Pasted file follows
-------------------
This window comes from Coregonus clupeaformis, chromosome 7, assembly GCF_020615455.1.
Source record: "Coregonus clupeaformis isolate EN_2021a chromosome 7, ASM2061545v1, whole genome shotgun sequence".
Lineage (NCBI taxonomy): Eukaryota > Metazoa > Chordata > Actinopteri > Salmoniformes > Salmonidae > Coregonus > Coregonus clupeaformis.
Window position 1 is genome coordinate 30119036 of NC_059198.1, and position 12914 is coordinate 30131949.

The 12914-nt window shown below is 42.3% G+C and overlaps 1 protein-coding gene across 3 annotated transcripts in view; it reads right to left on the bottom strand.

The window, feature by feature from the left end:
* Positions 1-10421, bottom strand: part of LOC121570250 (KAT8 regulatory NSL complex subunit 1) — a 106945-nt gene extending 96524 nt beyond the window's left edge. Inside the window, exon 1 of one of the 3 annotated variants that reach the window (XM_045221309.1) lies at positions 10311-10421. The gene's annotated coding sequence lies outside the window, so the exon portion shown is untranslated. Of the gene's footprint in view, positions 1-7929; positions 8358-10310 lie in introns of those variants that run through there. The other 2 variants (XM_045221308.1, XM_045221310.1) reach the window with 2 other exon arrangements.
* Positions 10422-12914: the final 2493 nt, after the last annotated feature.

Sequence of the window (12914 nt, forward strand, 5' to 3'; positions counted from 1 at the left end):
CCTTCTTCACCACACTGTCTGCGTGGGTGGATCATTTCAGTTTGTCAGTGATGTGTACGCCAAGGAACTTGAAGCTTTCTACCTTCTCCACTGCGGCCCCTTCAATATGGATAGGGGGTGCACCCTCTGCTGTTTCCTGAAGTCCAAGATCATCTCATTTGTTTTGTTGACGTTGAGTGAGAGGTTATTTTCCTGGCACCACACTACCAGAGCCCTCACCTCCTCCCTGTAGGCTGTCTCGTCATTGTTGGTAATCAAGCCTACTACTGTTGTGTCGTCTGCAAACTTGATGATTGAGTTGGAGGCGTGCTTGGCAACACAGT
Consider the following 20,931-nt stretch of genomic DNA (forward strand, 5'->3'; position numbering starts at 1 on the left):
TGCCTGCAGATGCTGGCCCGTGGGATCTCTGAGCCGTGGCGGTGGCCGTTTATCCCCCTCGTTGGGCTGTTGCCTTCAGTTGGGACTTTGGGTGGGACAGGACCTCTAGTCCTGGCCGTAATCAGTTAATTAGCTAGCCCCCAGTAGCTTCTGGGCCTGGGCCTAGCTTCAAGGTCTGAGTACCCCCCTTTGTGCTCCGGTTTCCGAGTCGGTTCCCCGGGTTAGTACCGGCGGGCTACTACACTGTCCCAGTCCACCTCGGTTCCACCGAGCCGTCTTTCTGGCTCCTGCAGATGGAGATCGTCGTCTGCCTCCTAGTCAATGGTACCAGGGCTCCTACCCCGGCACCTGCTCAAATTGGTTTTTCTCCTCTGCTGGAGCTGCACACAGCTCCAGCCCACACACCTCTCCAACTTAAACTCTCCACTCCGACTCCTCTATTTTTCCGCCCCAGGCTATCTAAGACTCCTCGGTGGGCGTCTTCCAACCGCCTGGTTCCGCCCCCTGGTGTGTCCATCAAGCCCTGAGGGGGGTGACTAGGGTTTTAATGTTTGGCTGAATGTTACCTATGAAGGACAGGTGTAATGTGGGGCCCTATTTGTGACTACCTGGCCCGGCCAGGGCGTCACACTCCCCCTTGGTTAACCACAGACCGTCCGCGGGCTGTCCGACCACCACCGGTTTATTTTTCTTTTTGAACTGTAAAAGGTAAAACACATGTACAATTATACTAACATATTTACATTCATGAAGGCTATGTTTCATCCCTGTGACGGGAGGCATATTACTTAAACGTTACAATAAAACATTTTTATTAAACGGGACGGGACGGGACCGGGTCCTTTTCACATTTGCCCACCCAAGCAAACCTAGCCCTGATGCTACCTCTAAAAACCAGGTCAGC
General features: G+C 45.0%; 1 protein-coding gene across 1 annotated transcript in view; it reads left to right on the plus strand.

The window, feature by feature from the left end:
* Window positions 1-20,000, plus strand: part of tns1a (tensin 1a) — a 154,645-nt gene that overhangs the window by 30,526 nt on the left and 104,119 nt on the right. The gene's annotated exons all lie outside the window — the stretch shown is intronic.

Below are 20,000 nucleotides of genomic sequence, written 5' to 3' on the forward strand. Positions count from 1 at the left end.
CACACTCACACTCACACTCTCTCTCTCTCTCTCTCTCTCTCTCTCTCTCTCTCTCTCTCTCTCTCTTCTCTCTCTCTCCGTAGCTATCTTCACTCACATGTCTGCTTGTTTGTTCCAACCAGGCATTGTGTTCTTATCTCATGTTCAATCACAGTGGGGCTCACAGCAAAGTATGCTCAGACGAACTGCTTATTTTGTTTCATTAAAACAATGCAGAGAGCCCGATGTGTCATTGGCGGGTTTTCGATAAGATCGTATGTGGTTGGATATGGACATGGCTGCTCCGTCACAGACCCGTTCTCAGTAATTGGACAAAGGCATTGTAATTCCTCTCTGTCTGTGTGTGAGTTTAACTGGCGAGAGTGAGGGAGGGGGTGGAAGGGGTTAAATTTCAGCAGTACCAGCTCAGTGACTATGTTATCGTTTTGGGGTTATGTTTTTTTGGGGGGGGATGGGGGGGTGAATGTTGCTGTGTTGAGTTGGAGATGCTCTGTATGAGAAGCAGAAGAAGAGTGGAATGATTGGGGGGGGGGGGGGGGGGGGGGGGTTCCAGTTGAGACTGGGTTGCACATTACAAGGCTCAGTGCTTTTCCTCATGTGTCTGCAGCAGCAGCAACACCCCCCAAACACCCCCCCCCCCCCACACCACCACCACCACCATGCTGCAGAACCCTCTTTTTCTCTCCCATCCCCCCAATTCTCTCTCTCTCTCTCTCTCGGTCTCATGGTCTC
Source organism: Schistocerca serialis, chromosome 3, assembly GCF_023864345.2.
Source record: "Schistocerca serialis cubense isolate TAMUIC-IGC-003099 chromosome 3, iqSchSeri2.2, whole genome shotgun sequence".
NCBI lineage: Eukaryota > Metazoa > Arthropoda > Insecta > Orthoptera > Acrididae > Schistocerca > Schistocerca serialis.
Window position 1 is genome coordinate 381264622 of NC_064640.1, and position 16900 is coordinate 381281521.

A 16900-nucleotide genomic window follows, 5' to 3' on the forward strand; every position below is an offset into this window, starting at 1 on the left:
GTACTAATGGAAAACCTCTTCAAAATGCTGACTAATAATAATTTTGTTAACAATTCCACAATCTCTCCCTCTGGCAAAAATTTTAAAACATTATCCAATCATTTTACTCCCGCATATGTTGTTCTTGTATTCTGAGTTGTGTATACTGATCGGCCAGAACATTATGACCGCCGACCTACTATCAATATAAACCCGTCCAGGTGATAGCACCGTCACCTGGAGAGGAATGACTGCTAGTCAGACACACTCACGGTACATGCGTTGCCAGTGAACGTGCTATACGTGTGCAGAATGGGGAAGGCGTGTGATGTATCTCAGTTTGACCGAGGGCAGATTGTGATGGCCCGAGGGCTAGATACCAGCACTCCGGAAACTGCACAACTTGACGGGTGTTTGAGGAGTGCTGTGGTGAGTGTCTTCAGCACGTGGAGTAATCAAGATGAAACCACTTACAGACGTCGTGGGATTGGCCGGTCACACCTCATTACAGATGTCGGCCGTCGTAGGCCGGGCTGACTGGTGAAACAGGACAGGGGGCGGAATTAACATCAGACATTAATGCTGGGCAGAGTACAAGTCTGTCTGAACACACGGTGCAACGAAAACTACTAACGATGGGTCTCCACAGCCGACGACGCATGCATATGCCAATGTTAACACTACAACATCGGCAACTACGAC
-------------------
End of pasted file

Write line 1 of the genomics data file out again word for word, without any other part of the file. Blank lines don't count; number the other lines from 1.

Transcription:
This window comes from Coregonus clupeaformis, chromosome 7, assembly GCF_020615455.1.